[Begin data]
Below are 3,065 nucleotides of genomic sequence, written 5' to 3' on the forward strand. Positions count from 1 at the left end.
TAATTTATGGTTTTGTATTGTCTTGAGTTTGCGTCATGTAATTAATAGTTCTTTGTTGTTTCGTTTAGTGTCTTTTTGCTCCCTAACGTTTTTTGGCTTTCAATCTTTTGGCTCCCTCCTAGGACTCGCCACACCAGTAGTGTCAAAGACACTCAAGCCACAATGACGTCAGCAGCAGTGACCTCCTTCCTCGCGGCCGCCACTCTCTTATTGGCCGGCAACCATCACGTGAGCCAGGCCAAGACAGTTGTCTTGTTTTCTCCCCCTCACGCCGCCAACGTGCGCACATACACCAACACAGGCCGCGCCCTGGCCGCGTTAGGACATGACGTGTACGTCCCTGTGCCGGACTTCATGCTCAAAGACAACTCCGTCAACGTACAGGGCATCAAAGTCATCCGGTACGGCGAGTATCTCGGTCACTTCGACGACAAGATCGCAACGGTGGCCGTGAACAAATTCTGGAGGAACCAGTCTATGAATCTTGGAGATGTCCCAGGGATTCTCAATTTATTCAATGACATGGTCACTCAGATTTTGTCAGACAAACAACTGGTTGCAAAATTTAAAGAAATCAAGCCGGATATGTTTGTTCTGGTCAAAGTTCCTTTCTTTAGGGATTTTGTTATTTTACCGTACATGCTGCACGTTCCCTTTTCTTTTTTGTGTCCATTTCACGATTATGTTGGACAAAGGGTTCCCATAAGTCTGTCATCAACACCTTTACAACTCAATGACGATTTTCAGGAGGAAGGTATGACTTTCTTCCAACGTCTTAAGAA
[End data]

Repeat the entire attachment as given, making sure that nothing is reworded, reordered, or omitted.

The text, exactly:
Below are 3,065 nucleotides of genomic sequence, written 5' to 3' on the forward strand. Positions count from 1 at the left end.
TAATTTATGGTTTTGTATTGTCTTGAGTTTGCGTCATGTAATTAATAGTTCTTTGTTGTTTCGTTTAGTGTCTTTTTGCTCCCTAACGTTTTTTGGCTTTCAATCTTTTGGCTCCCTCCTAGGACTCGCCACACCAGTAGTGTCAAAGACACTCAAGCCACAATGACGTCAGCAGCAGTGACCTCCTTCCTCGCGGCCGCCACTCTCTTATTGGCCGGCAACCATCACGTGAGCCAGGCCAAGACAGTTGTCTTGTTTTCTCCCCCTCACGCCGCCAACGTGCGCACATACACCAACACAGGCCGCGCCCTGGCCGCGTTAGGACATGACGTGTACGTCCCTGTGCCGGACTTCATGCTCAAAGACAACTCCGTCAACGTACAGGGCATCAAAGTCATCCGGTACGGCGAGTATCTCGGTCACTTCGACGACAAGATCGCAACGGTGGCCGTGAACAAATTCTGGAGGAACCAGTCTATGAATCTTGGAGATGTCCCAGGGATTCTCAATTTATTCAATGACATGGTCACTCAGATTTTGTCAGACAAACAACTGGTTGCAAAATTTAAAGAAATCAAGCCGGATATGTTTGTTCTGGTCAAAGTTCCTTTCTTTAGGGATTTTGTTATTTTACCGTACATGCTGCACGTTCCCTTTTCTTTTTTGTGTCCATTTCACGATTATGTTGGACAAAGGGTTCCCATAAGTCTGTCATCAACACCTTTACAACTCAATGACGATTTTCAGGAGGAAGGTATGACTTTCTTCCAACGTCTTAAGAA